Customer Reviews

I have not finished reading this book, and I am ready to give it a great review.
Finewine
What is good about this book is that the author Lisa Randall does an excellent job at clearly explaining those concepts she sets out to explain.
Book Fanatic
I keep thinking if I just read one more book I'll get what the hell these people are talking about - I mean, really get it.
Richard Wells

Most Helpful Customer Reviews

337 of 365 people found the following review helpful By A. Jogalekar VINE VOICE on September 22, 2011
Format: Hardcover Vine Customer Review of Free Product ( What's this? )
The last few years have seen a proliferation of popular physics books aimed at explaining the mysteries of modern physics to the layman. This is a worthy endeavor and Lisa Randall is one of its leading expositors. This book is really two books in one. The first part is a clear and spirited discussion of particle physics and cosmology. The second part is an equally clear meditation on the nature of the scientific method and the value of science and reason.

Randall especially shines in explaining the real everyday science (as opposed to just the philosophy) behind frontier research in physics. Thus, she spends a sizable amount of time explaining some of the less emphasized practical aspects of the science like errors and uncertainty in measurements, risk factors, "effective theories" (theories applicable at particular scales) and statistics. She provides a readable treatment of the Standard Model of particle physics and emphasizes why finding the Higgs boson is so important. In addition she has what I think is one of the clearest accounts of the structure and function of the LHC in Geneva. In the part about cosmology, she discusses in detail the riddle of dark matter and dark energy and what the latest telescopes and satellites might tell us about the birth and structure of the universe.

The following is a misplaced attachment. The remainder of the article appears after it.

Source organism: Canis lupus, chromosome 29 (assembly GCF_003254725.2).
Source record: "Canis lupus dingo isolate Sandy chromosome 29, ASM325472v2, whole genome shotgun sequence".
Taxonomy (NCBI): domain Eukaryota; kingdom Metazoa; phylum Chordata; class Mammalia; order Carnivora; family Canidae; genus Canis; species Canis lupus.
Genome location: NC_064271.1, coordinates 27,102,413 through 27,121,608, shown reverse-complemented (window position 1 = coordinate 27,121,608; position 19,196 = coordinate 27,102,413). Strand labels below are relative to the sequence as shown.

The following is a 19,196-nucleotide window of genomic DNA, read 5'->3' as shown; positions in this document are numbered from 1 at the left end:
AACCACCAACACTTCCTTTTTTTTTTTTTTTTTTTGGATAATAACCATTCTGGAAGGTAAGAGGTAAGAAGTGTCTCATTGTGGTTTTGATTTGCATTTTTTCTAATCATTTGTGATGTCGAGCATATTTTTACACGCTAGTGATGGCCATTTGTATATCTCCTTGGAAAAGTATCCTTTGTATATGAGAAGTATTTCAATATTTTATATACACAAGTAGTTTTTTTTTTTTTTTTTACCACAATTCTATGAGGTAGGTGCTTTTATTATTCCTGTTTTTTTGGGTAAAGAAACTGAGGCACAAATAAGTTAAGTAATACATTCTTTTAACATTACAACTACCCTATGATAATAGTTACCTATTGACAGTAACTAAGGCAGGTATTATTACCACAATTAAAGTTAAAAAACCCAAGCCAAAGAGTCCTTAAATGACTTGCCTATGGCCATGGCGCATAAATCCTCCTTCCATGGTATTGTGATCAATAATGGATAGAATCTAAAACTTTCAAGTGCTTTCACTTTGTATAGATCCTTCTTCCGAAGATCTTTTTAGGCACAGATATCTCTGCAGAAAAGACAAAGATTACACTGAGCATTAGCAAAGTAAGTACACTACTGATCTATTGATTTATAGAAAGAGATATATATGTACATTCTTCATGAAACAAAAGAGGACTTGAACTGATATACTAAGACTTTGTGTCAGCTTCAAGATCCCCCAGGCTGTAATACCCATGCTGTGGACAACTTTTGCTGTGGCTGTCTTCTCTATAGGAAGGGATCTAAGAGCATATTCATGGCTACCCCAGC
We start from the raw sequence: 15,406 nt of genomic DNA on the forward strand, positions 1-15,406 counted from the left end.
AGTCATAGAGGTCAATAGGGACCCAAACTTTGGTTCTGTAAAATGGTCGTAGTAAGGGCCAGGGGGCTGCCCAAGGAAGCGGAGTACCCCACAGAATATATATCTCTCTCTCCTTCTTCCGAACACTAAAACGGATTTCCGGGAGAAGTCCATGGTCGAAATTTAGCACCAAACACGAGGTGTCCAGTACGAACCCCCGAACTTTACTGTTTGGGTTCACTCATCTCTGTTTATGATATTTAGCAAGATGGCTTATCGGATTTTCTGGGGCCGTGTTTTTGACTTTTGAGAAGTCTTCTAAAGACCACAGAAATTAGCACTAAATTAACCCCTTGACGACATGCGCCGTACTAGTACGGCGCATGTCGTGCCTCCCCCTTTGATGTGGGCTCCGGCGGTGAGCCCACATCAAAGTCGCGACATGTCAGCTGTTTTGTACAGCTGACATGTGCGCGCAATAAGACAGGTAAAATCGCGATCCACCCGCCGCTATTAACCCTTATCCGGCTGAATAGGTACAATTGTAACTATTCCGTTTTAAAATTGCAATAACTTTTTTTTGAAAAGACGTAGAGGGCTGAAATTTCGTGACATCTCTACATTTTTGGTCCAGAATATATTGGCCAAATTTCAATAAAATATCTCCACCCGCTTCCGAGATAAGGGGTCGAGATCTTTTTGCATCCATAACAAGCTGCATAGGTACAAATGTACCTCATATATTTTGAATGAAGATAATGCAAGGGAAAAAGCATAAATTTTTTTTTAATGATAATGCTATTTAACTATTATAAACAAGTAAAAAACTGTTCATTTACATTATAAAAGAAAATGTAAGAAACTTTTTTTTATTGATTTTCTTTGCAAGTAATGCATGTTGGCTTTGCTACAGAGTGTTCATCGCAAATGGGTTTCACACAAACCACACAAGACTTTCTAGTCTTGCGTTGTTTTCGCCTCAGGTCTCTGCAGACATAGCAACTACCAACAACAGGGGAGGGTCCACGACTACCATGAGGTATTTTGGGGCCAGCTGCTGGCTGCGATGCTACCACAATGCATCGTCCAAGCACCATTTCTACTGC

The second half of the book presents a robust defense of science and reason as well as some thoughts on the connections between beauty, creativity and science. Randall understands that while mathematical beauty may be a guiding principle for theoretical physics, ultimately beauty is subjective and the only true test of a theory is a clear connection to experiment.
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149 of 162 people found the following review helpful By Lubos Motl on September 20, 2011
Format: Hardcover
Several string theorists such as Brian Greene or Leonard Susskind and cosmologists such as Alexander Vilenkin have written popular books about physics but as far as I know, Lisa Randall is the only popular writer among the "high-energy phenomenologists", i.e. the theoretical particle physicists who think about Nature from the viewpoint of phenomena that have been observed or that may be observed in a foreseeable future (mostly at the particle accelerators).

And we, the readers, have been especially fortunate because the book about physics from the viewpoint of phenomenologists wasn't written by a random phenomenologist but by one of the most prominent ones. In fact, Randall was identified as the most referred to particle physicist - among both women and men, just to be sure - in a recent 5-year period. She remains extremely active and influential.